Fredric M. Jablin Doctoral Dissertation Award

The ILA is pleased to partner with the Jepson School of Leadership Studies at the University of Richmond on the Fredric M. Jablin Doctoral Dissertation Award. This award is given annually to a scholar whose doctoral dissertation research, while on any topic and from any discipline, demonstrates substantial insights and implications for the study of leadership. The award was established to honor and celebrate the life of Dr. Fredric M. Jablin (1952-2004). Recipients are honored at the Annual ILA Global Conference each year where they present their work in a special session. In addition to expenses to the conference, recipients receive $1,000 and a complimentary ILA membership.

The Jepson School of Leadership Studies at the University of Richmond endeavors to further scholarship and educate students and others for and about leadership through curricula, events and programs. The International Leadership Association is the global network for all those who practice, study, and teach leadership. The ILA promotes a deeper understanding of leadership knowledge and practices for the greater good of individuals and communities worldwide.

 Congratulations to Philip O’Donnell, Winner of the 2020 Fredric M. Jablin Doctoral Dissertation Award!

Learn more about his research by attending his session on Saturday, 7 November from 7:30 to 8:45 EST. in Meeting Room 207

Philip O’Donnell

Philip O’Donnell is currently an Assistant Professor in Entrepreneurship at Dublin City University Business School in Ireland. He was awarded his PhD by that same school in 2020. His doctoral research focused on entrepreneurship in resource-deprived settings. Much of his research to-date has centered on the Developing World, Africa in particular, and it has covered topics such as livelihood strategies, economic informality, and social capital. He also has active research interests in the area of family business, and has been involved with the National Centre for Family Business at DCU since 2014. His professional background is in Banking and Finance and I lecture primarily in Entrepreneurship.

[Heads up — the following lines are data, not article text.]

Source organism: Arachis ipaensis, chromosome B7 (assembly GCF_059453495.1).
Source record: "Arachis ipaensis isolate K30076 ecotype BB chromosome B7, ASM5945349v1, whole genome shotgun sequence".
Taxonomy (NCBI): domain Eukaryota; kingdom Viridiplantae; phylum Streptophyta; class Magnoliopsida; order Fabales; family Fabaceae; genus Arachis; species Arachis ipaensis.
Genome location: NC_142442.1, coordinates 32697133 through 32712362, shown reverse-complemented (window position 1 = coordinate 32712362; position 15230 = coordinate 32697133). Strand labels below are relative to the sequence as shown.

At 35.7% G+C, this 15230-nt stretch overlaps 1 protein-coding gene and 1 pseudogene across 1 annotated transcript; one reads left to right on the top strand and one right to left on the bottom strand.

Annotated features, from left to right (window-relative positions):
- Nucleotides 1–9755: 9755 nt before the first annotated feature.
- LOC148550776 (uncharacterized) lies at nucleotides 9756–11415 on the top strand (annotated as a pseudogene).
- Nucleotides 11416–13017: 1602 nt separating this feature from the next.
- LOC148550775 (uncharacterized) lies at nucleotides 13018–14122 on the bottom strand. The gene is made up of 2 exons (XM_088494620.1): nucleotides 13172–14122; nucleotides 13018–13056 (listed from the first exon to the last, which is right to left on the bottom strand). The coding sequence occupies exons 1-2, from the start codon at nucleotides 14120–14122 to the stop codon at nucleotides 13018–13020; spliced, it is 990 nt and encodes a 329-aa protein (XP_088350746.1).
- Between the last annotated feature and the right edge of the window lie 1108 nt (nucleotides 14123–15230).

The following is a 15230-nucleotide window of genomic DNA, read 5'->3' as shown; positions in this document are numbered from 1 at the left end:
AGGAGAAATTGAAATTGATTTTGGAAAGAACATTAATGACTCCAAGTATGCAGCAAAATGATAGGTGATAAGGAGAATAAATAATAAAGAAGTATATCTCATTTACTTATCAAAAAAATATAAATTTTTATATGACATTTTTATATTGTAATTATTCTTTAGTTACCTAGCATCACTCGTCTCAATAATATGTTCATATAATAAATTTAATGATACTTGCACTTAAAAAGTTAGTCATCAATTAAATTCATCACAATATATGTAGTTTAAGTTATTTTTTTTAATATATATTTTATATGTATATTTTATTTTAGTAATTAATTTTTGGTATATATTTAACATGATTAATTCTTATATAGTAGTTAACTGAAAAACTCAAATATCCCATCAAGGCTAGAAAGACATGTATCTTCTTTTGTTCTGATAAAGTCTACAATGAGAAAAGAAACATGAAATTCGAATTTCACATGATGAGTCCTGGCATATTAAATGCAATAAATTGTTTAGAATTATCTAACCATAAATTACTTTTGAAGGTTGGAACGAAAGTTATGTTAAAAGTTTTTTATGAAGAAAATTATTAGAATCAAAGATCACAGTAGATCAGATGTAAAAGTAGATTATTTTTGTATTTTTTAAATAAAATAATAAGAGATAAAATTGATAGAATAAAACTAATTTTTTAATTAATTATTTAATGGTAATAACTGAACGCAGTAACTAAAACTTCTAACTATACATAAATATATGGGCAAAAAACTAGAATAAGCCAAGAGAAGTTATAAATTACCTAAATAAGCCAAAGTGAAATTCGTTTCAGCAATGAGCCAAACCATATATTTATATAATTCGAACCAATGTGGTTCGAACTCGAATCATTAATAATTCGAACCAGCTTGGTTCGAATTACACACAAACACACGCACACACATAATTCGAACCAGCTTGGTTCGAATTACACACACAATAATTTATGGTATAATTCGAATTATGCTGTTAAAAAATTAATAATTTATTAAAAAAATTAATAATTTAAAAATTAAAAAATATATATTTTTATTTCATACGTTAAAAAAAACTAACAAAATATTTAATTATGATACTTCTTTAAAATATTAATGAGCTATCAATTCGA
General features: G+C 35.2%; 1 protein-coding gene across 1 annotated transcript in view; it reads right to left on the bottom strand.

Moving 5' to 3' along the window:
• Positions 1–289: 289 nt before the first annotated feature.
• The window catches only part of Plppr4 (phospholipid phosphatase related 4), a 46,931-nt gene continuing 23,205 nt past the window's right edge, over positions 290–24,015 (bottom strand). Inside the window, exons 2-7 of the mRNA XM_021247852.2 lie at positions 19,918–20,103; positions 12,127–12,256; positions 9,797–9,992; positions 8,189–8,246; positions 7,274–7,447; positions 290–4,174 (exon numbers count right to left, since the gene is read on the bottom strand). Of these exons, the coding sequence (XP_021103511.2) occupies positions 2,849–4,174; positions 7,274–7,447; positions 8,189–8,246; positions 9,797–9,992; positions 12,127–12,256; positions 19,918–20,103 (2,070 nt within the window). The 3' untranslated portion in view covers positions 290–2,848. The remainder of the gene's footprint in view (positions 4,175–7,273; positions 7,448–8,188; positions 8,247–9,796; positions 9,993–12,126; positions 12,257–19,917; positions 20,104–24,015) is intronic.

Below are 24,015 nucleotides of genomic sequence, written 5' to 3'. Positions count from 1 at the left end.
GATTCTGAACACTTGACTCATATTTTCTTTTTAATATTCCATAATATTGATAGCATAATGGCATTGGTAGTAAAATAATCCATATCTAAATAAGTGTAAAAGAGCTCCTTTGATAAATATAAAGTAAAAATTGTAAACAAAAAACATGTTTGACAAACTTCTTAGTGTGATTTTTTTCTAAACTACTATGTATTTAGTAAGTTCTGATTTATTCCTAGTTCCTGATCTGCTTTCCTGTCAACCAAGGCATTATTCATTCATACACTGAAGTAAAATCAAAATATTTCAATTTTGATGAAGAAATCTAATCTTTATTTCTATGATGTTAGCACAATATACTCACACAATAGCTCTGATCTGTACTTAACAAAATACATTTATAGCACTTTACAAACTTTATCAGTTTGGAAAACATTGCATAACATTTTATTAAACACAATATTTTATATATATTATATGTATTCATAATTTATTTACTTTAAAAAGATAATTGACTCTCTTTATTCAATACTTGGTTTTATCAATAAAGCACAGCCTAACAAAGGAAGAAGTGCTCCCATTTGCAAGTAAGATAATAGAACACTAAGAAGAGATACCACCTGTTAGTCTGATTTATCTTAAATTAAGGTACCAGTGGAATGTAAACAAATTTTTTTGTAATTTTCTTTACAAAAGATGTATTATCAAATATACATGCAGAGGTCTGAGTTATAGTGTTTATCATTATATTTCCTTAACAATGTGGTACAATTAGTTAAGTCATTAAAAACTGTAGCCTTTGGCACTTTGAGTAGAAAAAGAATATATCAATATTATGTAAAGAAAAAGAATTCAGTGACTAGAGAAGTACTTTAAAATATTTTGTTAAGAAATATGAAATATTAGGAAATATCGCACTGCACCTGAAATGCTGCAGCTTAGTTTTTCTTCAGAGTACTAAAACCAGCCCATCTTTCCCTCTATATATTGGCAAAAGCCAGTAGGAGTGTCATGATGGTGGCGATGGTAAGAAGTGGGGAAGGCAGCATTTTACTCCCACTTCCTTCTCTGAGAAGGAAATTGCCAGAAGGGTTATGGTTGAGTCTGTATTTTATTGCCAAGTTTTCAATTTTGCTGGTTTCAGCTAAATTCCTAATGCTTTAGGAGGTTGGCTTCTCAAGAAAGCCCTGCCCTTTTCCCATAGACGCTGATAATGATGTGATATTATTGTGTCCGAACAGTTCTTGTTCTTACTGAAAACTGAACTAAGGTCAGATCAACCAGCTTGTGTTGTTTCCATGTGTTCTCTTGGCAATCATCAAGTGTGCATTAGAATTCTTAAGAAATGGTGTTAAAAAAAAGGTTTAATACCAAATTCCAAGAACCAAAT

Dissertation title: Entrepreneurship, Identity, and their Overlap in the Slum: An Ethnographic Study of the Mukuru Slum in Nairobi, Kenya

About his research: The main focus of Philip's research to-date has been entrepreneurship in contexts of severe marginalization and poverty, encompassing the themes of necessity entrepreneurship, informal entrepreneurship, and community-based or collective entrepreneurship. His doctoral research was built around an ethnographic study of entrepreneurship in an informal, or 'slum', community in Nairobi, Kenya. The study drew on theories of identity to explore how the immense precarity that characterized the livelihoods of the slum's extraordinary number of micro-entrepreneurs was - and, indeed, was not - alleviated by their embeddedness in this community. During his doctoral studies, Philip was a visiting scholar at the University of Nairobi and at the University of Tennessee at Knoxville. Philip also has research interests in the area of family business, and has been affiliated with the National Centre for Family Business at Dublin City University since 2014.

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